The only way people can protect themselves against infection when consuming raw milk is to boil the milk before drinking it or before using it to make other dishes containing milk that are not heated prior to consumption, such as homemade yoghurt. This is also why there are legal requirements stipulating that raw milk may not be sold without informing people that it is to be boiled before consumption. The exception to this rule are specially monitored dairy farms who have to meet special hygiene requirements that allow them to distribute so-called "certified raw milk". You can find more information (in German) on the avoidance of foodborne diseases in the information sheets of the BfR on protection against food infections in the private household and protection against foodborne Campylobacter infections.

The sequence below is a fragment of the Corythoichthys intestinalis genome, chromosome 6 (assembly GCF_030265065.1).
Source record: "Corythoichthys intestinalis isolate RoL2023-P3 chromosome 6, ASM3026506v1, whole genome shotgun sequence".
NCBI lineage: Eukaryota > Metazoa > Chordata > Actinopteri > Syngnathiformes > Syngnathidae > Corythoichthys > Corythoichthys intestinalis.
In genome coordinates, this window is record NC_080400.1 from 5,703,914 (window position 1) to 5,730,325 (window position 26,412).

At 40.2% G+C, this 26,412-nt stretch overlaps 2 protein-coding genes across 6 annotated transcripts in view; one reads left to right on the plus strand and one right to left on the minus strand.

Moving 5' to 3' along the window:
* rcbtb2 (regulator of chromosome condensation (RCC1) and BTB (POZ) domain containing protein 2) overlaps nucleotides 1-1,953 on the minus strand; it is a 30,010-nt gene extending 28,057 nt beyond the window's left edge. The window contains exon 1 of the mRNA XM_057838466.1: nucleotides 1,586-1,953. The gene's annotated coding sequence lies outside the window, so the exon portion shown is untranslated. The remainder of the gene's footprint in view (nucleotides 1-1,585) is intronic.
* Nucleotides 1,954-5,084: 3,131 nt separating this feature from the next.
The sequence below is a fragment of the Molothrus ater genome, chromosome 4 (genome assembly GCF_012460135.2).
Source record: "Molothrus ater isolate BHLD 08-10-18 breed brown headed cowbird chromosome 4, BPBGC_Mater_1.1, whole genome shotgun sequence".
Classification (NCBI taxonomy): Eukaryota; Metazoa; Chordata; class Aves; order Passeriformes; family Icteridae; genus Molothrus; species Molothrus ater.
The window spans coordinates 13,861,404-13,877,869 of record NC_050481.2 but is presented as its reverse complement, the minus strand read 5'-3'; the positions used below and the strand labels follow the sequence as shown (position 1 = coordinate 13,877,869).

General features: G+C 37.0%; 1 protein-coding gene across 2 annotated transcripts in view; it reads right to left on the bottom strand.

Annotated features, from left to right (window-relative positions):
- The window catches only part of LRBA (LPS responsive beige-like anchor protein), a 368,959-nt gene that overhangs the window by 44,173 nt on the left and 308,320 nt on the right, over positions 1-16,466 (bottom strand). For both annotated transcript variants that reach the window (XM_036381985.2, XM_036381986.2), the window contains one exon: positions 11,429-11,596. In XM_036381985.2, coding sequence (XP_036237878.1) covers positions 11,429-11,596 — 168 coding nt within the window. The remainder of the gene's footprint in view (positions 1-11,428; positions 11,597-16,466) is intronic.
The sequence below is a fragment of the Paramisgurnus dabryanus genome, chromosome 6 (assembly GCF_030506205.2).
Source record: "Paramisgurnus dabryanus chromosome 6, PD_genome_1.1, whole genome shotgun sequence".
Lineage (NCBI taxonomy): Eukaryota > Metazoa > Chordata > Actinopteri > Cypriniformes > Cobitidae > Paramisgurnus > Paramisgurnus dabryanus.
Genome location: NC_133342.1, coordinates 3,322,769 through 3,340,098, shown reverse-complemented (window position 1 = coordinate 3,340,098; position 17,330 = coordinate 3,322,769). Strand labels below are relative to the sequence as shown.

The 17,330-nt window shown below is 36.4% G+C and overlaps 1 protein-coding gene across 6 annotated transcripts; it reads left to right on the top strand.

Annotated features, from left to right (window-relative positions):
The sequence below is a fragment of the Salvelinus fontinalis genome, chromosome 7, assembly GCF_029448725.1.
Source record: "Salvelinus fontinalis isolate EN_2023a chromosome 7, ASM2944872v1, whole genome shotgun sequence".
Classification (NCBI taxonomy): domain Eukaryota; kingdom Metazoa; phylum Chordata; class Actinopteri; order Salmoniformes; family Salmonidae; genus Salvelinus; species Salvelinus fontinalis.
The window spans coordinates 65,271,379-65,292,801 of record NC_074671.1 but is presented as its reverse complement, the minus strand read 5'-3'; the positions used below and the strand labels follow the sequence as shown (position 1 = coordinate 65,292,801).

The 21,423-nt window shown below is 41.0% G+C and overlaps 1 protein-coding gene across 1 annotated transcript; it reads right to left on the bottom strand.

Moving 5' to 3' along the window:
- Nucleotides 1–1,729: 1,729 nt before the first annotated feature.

Is certified raw milk safe?

Certified raw milk is packaged raw milk from strictly controlled dairy farms which is available in retail outlets. Certified raw milk is governed by strict regulations in terms of production and treatment as well as microbiological testing. The packages must be labelled "Raw milk", but no warning is required that the milk should be boiled prior to consumption. Despite the strict controls and compliance with microbiological criteria, the possibility that disease pathogens responsible for foodborne infection may also be present in certified raw milk cannot be ruled out. It is to be assumed that the probability of a foodborne infection due to certified raw milk is lower than that due to raw milk from conventional farms.

How should certified raw milk be stored if it is to be consumed without being heated?